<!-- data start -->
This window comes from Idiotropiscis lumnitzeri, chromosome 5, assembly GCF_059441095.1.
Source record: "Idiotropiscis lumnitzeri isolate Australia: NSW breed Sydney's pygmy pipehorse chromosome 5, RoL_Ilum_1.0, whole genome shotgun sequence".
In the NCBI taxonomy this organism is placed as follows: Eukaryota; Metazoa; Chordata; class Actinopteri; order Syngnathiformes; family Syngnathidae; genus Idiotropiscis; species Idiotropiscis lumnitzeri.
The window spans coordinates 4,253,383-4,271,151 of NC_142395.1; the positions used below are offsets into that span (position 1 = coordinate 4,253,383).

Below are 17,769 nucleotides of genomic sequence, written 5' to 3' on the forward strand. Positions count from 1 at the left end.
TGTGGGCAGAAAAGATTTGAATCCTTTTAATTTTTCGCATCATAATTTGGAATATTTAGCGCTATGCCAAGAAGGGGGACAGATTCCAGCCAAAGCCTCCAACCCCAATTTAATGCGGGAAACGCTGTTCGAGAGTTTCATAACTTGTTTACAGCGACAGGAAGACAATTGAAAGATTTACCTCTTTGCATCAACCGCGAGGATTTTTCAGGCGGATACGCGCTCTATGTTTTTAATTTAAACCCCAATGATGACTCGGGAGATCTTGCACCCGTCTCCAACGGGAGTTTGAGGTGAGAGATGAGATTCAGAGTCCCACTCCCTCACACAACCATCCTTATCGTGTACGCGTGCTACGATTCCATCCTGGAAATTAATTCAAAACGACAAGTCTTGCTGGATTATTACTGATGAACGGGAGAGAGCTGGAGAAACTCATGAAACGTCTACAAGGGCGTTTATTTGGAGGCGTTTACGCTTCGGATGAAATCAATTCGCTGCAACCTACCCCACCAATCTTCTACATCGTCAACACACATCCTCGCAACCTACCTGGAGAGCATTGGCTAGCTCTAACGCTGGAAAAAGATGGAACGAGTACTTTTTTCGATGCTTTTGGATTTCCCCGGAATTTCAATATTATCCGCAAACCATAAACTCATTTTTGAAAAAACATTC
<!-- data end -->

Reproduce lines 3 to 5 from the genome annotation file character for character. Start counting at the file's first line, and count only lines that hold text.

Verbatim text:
In the NCBI taxonomy this organism is placed as follows: Eukaryota; Metazoa; Chordata; class Actinopteri; order Syngnathiformes; family Syngnathidae; genus Idiotropiscis; species Idiotropiscis lumnitzeri.
The window spans coordinates 4,253,383-4,271,151 of NC_142395.1; the positions used below are offsets into that span (position 1 = coordinate 4,253,383).

Below are 17,769 nucleotides of genomic sequence, written 5' to 3' on the forward strand. Positions count from 1 at the left end.